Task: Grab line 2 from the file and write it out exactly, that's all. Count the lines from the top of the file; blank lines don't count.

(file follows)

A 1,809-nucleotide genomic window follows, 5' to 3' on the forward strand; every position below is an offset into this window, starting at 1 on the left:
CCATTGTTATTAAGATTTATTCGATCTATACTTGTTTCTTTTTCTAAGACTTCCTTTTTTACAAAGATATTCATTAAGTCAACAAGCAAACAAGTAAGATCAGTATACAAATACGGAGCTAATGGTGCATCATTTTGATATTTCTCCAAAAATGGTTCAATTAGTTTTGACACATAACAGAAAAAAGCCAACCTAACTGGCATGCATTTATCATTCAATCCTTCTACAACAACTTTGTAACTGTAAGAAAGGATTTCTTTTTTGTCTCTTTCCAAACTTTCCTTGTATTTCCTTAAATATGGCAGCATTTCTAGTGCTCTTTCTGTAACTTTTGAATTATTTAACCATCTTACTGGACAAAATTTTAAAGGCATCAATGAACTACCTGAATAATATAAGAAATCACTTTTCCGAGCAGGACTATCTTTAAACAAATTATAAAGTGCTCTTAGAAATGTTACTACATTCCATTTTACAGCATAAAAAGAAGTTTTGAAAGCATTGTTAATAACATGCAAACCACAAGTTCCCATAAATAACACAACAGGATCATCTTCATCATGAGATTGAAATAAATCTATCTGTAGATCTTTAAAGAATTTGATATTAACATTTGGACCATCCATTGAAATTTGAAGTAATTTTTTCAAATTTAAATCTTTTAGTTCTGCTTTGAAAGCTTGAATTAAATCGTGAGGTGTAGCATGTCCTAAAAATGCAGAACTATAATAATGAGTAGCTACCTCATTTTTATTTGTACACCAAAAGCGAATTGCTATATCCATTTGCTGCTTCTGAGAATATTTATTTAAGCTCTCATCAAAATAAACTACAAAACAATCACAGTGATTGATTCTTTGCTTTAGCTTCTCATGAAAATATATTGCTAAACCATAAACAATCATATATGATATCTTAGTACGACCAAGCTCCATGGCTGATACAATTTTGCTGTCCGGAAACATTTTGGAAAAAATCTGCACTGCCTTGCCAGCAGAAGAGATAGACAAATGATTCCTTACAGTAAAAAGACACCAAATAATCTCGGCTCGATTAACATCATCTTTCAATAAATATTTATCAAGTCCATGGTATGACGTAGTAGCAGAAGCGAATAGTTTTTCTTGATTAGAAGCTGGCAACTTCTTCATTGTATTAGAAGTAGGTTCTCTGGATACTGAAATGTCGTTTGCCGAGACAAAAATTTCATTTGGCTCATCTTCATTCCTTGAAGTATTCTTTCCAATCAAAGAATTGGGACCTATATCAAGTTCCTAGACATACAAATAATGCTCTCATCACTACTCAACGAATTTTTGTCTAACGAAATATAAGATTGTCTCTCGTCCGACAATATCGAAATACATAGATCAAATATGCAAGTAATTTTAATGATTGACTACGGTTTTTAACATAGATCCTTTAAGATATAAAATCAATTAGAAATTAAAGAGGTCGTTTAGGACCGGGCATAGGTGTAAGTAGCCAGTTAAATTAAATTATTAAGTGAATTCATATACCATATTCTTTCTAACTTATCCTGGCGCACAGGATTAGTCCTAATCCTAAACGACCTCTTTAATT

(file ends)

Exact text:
CCATTGTTATTAAGATTTATTCGATCTATACTTGTTTCTTTTTCTAAGACTTCCTTTTTTACAAAGATATTCATTAAGTCAACAAGCAAACAAGTAAGATCAGTATACAAATACGGAGCTAATGGTGCATCATTTTGATATTTCTCCAAAAATGGTTCAATTAGTTTTGACACATAACAGAAAAAAGCCAACCTAACTGGCATGCATTTATCATTCAATCCTTCTACAACAACTTTGTAACTGTAAGAAAGGATTTCTTTTTTGTCTCTTTCCAAACTTTCCTTGTATTTCCTTAAATATGGCAGCATTTCTAGTGCTCTTTCTGTAACTTTTGAATTATTTAACCATCTTACTGGACAAAATTTTAAAGGCATCAATGAACTACCTGAATAATATAAGAAATCACTTTTCCGAGCAGGACTATCTTTAAACAAATTATAAAGTGCTCTTAGAAATGTTACTACATTCCATTTTACAGCATAAAAAGAAGTTTTGAAAGCATTGTTAATAACATGCAAACCACAAGTTCCCATAAATAACACAACAGGATCATCTTCATCATGAGATTGAAATAAATCTATCTGTAGATCTTTAAAGAATTTGATATTAACATTTGGACCATCCATTGAAATTTGAAGTAATTTTTTCAAATTTAAATCTTTTAGTTCTGCTTTGAAAGCTTGAATTAAATCGTGAGGTGTAGCATGTCCTAAAAATGCAGAACTATAATAATGAGTAGCTACCTCATTTTTATTTGTACACCAAAAGCGAATTGCTATATCCATTTGCTGCTTCTGAGAATATTTATTTAAGCTCTCATCAAAATAAACTACAAAACAATCACAGTGATTGATTCTTTGCTTTAGCTTCTCATGAAAATATATTGCTAAACCATAAACAATCATATATGATATCTTAGTACGACCAAGCTCCATGGCTGATACAATTTTGCTGTCCGGAAACATTTTGGAAAAAATCTGCACTGCCTTGCCAGCAGAAGAGATAGACAAATGATTCCTTACAGTAAAAAGACACCAAATAATCTCGGCTCGATTAACATCATCTTTCAATAAATATTTATCAAGTCCATGGTATGACGTAGTAGCAGAAGCGAATAGTTTTTCTTGATTAGAAGCTGGCAACTTCTTCATTGTATTAGAAGTAGGTTCTCTGGATACTGAAATGTCGTTTGCCGAGACAAAAATTTCATTTGGCTCATCTTCATTCCTTGAAGTATTCTTTCCAATCAAAGAATTGGGACCTATATCAAGTTCCTAGACATACAAATAATGCTCTCATCACTACTCAACGAATTTTTGTCTAACGAAATATAAGATTGTCTCTCGTCCGACAATATCGAAATACATAGATCAAATATGCAAGTAATTTTAATGATTGACTACGGTTTTTAACATAGATCCTTTAAGATATAAAATCAATTAGAAATTAAAGAGGTCGTTTAGGACCGGGCATAGGTGTAAGTAGCCAGTTAAATTAAATTATTAAGTGAATTCATATACCATATTCTTTCTAACTTATCCTGGCGCACAGGATTAGTCCTAATCCTAAACGACCTCTTTAATT